November 5, 2003 - Posted at 5:50 p.m. CDT
JONESBORO, AR - An old debate is unfolding over the symbolism of the Confederate battle flag.
During Tuesday night's Democratic presidential debate in Boston, candidate Howard Dean made reference to the flag as being made a symbol of racism in the South. And, some Region 8 residents are taking issue with what they call a stereotype of the South. But, they also acknowledge that for some people, the Confederate banner may indeed be seen as a symbol of racism.
"People who fly the Confederate flag I think are wrong, because I think the Confederate flag is a racist symbol," said Dean in heated remarks about the banner on Tuesday evening.
Jonesboro historian Danny Honnoll says the flag is not a symbol of racism, and feels that many misconceptions exist surrounding its meaning and history. "It's a historical flag. It's part of my heritage. It's part of most people from Craighead County's heritage," said Honnoll. He says that many people lose sight of the state's rights issue in the Civil War while getting lost in the slavery issue. "There's a misnomer. There were black slave owners in the South. There were black Confederate soldiers. So, the Confederate flag was about black heritage also," Honnoll said.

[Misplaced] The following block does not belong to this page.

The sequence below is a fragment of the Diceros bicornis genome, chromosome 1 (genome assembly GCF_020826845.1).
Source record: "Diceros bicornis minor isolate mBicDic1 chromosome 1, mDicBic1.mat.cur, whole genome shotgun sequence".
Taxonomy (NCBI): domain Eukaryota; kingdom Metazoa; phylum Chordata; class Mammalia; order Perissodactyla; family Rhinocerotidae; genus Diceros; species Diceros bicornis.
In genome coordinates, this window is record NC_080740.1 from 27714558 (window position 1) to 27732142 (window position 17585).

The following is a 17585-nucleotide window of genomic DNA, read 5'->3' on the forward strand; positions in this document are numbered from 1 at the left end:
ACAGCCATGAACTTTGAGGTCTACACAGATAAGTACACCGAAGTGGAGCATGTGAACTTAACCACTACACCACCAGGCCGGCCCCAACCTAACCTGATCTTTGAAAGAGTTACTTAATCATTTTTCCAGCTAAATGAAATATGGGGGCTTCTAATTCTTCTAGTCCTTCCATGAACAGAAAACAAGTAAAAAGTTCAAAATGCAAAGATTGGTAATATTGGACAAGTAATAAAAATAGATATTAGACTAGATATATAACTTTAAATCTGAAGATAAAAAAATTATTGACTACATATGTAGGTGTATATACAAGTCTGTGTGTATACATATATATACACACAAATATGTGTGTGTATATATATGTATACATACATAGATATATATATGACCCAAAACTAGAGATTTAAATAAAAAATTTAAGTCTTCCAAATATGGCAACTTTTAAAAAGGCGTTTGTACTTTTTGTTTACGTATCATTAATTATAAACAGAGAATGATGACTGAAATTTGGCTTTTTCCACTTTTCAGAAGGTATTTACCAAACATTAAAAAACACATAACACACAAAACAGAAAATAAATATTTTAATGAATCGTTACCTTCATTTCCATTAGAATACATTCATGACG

The ASU chapter of the NAACP issued the following statement today regarding the controversy; "The Confederate flag was a symbol of the old South and its history. Today the south is not represented by that, however it encompasses rich heritage and gives glory to its diversity. To many, the flag is full of pride and honor. But, the question remains, how can you honor something which lacks the honor or exurberance on the lives and souls on which the South now embraces?"
Elsewhere at ASU, the Kappa Alpha fraternity, which is known for embracing its Southern heritage, also addressed the issue. Member John Walker said the fraternity is often wrongly accused of being racists, but he begs to differ. "We're really trying to work with this campus, mainly because we're looked on as being racist, but we're really not even close," said Walker.